Donald Clarke on the toys for Hollywood’s big boys
Next year, following the success of Transformers and GI Joe, another great movie inspired by a toy will be coming your way. Yes, indeed. Gird your loins for Michael Bay’s Weebles.
Starring Robert Pattinson as the blue one in the dungarees and Vanessa Hudgens as the pink one in the polka-dot dress, Weebles tells the thrilling story of a people who – when riddled by fighter jets, rattled by ballistic missiles and bombarded by mortars – wobble rather thrillingly, but, crucially, don’t fall down.
The paragraph above is currently a joke, but it might not remain so for long. In the past few months, Hollywood studios have optioned two board games, neither of which boasts anything like a story arc. No kidding: property-flogging capitalism primer Monopoly and ruthless, world-domination jamboree Risk are coming to the multiplex. Before too long, we will be thrilling to the sight of Russell Crowe erecting a large green hotel on Boardwalk (I assume it’s the US version) and Martin Lawrence launching a full-scale invasion of Kamchatka (that’s in Russia, you know).
One of the most oft-quoted aphorisms in Hollywood is William Goldman’s shrewd “Nobody knows anything”. The veteran screenwriter was getting at the sheer unpredictability of the movie business. You spend five years planning the latest superhero flick and then watch, aghast, as a musical based on the songs of Abba becomes the biggest film of the year. You hire James Cameron, director of the hugest of all movies, to harness the latest 3-D technology for a sci-fi epic, and then stare goggle-eyed with disappointment as . . .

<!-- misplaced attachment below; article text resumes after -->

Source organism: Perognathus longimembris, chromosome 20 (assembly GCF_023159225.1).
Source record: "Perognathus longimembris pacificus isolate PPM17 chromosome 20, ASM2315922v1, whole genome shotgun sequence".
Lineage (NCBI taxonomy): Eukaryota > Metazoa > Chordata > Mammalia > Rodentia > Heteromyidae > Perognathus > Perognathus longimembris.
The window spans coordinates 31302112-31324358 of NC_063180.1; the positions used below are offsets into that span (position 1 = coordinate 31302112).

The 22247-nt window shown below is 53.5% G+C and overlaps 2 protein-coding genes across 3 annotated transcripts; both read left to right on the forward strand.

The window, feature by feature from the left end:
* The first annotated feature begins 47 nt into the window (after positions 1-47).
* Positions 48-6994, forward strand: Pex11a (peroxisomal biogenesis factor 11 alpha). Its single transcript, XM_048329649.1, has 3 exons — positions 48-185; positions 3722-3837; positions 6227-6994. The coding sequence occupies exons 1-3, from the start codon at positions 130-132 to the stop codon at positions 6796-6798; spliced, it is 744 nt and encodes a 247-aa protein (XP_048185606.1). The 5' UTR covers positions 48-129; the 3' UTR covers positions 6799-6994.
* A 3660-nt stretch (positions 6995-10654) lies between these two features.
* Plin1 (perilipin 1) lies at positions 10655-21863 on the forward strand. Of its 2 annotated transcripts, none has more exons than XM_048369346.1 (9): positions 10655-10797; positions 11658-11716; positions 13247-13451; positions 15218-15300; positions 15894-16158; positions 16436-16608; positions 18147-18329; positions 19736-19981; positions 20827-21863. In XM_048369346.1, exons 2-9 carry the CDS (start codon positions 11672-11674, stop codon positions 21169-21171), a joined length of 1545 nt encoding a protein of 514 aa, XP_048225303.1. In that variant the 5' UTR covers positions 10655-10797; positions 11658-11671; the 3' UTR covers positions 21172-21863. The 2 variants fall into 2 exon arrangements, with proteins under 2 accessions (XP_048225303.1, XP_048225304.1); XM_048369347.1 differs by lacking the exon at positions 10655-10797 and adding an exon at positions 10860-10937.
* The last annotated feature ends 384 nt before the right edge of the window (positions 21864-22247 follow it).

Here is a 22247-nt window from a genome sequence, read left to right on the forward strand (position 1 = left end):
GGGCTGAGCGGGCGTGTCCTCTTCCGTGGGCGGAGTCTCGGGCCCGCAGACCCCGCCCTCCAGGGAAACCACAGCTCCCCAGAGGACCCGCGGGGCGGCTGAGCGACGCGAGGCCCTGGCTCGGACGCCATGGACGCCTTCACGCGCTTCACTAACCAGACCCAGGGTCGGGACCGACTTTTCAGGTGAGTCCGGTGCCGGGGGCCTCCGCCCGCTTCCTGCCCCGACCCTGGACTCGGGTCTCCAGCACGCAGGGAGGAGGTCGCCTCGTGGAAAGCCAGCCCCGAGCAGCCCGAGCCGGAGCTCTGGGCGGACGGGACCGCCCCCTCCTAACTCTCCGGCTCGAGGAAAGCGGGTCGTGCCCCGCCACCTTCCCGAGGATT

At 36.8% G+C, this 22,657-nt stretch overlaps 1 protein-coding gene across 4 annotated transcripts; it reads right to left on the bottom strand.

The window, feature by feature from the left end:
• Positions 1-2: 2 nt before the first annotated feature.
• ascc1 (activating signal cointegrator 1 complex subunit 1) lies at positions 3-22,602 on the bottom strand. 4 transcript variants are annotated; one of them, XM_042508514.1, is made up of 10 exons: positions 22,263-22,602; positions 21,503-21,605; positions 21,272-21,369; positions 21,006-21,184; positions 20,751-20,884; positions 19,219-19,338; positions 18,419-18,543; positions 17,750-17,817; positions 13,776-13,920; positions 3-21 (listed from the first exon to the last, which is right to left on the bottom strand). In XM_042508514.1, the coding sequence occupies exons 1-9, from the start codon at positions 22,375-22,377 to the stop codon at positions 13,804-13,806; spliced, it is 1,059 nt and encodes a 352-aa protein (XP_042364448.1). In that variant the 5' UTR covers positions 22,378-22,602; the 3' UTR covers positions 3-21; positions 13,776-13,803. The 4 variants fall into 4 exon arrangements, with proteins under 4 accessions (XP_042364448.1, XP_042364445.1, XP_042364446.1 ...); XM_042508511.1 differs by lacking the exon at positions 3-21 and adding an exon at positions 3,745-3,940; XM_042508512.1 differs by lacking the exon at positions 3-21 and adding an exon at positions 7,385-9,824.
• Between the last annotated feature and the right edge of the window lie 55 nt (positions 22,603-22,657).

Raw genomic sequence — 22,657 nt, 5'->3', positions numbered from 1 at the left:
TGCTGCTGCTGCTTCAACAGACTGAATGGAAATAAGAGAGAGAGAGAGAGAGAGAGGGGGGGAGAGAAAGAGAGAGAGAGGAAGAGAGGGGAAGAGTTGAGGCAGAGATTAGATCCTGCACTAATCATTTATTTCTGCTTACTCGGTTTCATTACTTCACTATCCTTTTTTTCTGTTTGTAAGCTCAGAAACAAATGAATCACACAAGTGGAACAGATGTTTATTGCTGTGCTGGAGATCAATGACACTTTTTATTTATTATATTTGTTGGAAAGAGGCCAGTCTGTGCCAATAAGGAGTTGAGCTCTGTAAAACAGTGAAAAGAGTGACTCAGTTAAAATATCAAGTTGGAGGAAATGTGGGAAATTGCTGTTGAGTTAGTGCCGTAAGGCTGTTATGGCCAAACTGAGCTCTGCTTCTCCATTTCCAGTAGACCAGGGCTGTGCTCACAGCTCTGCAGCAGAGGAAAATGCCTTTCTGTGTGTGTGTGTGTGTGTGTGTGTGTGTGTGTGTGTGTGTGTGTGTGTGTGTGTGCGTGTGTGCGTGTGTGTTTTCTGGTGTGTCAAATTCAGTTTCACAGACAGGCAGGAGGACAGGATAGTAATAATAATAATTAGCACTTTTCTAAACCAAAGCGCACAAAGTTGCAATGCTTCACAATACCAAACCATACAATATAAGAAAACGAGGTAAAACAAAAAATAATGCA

Oh, let’s not attempt to finish that sentence. If there’s one thing that nobody knows anything about, it has to be the upcoming Avatar.
Does this uncertainty lead producers to ignore last year’s figures and trust in the creative originality of writers and directors? It does not.
For decades, a key task of studio bosses has been to scrutinise recent smashes and discern which aspects of them can influence forward planning. Hence the raft of big, dumb musicals that followed The
Sound of Music. Hence the swathe of sword-and-sandals flops that followed Gladiator. Hence the current craze to adapt movies from toys. The strategy almost never works, but it helps executives feel they’re struggling against the horror of uncertainty.
I have a suggestion. Maybe the studios should widen their gaze. Perhaps the root to success involves basing films on random items that lie around the house. What did you stand on after you tripped over that discarded Optimus Prime doll? Well, who says you can’t construct a film around the life of a slightly wheezy vacuum cleaner? I envision Eric Bana as the Hoover and The Jonas Brothers as the scurrying flakes of dust.
You stumbled into an ironing board leaning against a set of golf clubs? Hey, that movie appeals to a whole range of demographics. You’ve just stood in dog poo? Oh, sorry, they already made that movie. Didn’t you see The Boat That Rocked? Har, har!